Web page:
There has been a lot of rubbish written about Thomas Cook – not, I should add, by Cook itself.
Yesterday, for example, we were told about “Thomas Cook’s retreat from the high street”.
In fact, Cook will have pretty much as many UK shops after the current spate of closures as three years ago. That might be sensible: it is hardly a retreat.
Some commentators have been entranced by the sudden rise in the group’s share price – as though share prices can tell us anything about the prospects for the economy let alone a single company at the moment.
Indeed, in the case of Cook’s share price there is an element of what comes down, must go up.
Others have been entranced by Cook’s strategy document, released yesterday, which offered a master class in “high-touch” as far as City analysts are concerned.
The document is strong on aspiration, with a forecast of £350-million improvement in savings and revenue and a meticulous breakdown of where this will come from.
However, the test will come in marrying outcomes to targets when real life intervenes – in the form of a triple-dip recession, perhaps, or ‘stagflation’ or a sterling crisis or a break-up of the eurozone.
Chief executive Harriet Green was right to open her remarks yesterday by pointing out: “Thomas Cook is fundamentally a sound business.”
Commentators in the UK, in particular, consistently miss the fact that Britain is just one of three core markets for Cook and in two – Germany and Scandinavia – the group has operated successfully throughout the recent period.
There was little mention yesterday of the 2,500 UK job losses announced a week ago. The statement to the City was all about the next three years for the group, not three months for the UK.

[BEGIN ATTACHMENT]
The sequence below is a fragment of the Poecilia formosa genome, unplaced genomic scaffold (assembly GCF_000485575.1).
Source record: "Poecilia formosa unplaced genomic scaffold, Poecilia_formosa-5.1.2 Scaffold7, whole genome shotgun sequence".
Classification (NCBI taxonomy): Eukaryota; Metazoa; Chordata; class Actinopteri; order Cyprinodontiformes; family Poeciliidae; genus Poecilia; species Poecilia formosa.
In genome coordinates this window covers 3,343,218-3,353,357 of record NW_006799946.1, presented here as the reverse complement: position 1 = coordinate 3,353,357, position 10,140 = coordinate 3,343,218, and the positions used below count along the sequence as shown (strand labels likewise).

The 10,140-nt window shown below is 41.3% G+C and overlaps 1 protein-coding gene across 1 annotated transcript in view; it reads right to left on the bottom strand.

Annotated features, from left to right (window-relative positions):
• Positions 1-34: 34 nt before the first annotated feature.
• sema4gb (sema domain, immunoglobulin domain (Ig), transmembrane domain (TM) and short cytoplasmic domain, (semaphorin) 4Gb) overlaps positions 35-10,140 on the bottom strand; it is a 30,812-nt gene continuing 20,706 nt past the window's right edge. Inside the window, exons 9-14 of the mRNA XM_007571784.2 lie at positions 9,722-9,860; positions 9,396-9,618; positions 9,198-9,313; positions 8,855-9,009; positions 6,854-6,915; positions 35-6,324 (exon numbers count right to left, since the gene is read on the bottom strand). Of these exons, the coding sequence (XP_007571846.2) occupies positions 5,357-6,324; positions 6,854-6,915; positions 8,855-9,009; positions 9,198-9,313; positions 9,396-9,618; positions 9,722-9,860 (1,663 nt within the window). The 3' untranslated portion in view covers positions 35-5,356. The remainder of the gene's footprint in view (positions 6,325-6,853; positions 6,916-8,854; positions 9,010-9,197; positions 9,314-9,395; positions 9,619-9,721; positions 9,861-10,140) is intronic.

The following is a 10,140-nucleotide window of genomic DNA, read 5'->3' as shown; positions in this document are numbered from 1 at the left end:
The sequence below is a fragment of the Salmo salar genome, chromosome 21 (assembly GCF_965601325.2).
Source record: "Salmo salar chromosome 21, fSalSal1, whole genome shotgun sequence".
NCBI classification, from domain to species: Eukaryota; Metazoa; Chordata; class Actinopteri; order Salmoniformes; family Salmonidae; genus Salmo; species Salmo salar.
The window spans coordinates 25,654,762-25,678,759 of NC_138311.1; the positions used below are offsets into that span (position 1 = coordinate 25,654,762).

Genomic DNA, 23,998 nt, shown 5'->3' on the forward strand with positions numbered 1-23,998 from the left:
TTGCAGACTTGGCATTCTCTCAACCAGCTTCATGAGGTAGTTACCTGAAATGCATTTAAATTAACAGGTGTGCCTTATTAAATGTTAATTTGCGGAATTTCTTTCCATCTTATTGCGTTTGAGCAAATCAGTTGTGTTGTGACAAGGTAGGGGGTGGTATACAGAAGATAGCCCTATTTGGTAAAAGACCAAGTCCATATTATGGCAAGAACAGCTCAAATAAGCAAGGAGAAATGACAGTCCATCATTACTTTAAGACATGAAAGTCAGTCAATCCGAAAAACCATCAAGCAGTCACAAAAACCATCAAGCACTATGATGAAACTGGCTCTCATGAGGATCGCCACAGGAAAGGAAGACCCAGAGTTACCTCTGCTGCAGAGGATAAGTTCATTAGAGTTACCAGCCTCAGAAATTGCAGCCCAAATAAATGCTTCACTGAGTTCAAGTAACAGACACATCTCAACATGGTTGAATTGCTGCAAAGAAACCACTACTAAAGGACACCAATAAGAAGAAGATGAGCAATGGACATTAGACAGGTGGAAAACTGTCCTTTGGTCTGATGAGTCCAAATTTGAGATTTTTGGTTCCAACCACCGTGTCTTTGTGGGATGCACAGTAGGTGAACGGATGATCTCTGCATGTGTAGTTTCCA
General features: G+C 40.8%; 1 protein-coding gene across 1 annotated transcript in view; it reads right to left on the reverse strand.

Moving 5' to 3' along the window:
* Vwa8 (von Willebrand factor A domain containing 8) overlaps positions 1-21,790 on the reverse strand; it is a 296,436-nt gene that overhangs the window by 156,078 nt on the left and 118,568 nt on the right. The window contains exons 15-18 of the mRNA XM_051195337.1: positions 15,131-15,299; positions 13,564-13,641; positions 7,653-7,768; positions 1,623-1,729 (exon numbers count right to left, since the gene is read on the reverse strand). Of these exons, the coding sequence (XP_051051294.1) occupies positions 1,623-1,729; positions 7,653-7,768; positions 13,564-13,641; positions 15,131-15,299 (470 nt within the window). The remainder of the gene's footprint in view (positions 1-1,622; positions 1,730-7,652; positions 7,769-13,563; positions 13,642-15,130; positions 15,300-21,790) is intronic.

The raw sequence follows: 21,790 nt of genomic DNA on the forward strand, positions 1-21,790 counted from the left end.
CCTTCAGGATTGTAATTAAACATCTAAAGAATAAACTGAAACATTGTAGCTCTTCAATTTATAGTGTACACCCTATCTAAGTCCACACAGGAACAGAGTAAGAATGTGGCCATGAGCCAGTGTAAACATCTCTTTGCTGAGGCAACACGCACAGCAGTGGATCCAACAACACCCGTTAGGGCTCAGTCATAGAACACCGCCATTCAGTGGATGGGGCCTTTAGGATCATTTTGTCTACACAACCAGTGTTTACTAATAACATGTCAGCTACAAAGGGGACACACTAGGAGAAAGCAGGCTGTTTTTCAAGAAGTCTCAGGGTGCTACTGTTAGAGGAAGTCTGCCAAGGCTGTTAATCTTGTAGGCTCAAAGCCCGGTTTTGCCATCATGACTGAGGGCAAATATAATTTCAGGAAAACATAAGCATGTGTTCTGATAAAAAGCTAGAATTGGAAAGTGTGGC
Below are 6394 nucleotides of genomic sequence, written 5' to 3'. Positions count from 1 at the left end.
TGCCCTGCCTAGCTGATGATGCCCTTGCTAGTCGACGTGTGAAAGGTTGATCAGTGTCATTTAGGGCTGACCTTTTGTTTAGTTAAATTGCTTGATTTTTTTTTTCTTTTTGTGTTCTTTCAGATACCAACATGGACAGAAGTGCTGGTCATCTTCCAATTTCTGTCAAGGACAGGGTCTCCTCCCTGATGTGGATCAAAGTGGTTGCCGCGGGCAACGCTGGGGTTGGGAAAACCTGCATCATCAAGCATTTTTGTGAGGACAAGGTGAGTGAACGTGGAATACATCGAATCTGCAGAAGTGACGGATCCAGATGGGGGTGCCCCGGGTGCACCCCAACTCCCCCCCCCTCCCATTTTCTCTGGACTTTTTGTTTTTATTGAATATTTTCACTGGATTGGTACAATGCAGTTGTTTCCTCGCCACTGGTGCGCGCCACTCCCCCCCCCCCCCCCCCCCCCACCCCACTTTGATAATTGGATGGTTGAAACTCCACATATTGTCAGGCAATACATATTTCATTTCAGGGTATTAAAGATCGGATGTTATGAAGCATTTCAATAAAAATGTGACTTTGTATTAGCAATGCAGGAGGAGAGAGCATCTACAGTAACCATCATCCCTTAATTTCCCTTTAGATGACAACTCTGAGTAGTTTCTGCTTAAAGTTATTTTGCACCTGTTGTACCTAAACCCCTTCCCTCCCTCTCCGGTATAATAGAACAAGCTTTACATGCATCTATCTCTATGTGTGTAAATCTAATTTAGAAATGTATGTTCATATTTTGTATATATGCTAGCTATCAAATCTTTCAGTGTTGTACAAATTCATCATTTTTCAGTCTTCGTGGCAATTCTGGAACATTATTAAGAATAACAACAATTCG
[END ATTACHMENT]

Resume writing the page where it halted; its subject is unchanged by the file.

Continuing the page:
It attempted to distil Cook’s strategy into four key terms: ‘trusted’, ‘personalised’, high-tech’ and ‘high-touch’ – which may be pleasing PR but does not tell us very much.
Beneath the jargon lies a plan with several components: the first, “addressing costs and cash”, is underway – but there is more to come.
Since its meltdown of late 2011, Cook has identified £350 million in cost savings and “benefits” to be realised by the end of financial year 2015.
Of this, £140 million is from the UK – with £60 million apparently delivered last year and another £60 million to come this, leaving £20 million to deliver in 2014.
Assuming things go to plan, the hard yards should be completed in the UK by this time next year.
However, next year will be crucial to squeezing group costs, with £130 million earmarked for 2014 compared with £25 million this year.
The cash improvements will come from four areas: UK restructuring, improvements to hotel purchasing, and restructuring the group’s web and airline businesses.
Growth is projected to come also from four areas, and it is here the document is most interesting.
A major piece of consumer research has led Cook to conclude that the sun and beach market is not saturated, that the package holiday market is growing, that the group is lightweight in areas such as city breaks “and this must change”.
So Cook will expand its exclusive “hotel concepts”, Sunwing, Sentido and Smartline which are already a success in Germany and Scandinavia.
It will offer more “winter sun”, dynamically packaged city breaks, quality budget hotels and accommodation and room-only. And it will drive business online, aiming for 55% of bookings in the UK by 2015.
Cook will pursue this while balancing “the desire for rapid improvements against the necessary lead times for major infrastructure projects”.
What has happened thus far has been the easy bit – for all that the cuts in the UK are deeply unpleasant. The real challenge is to come.
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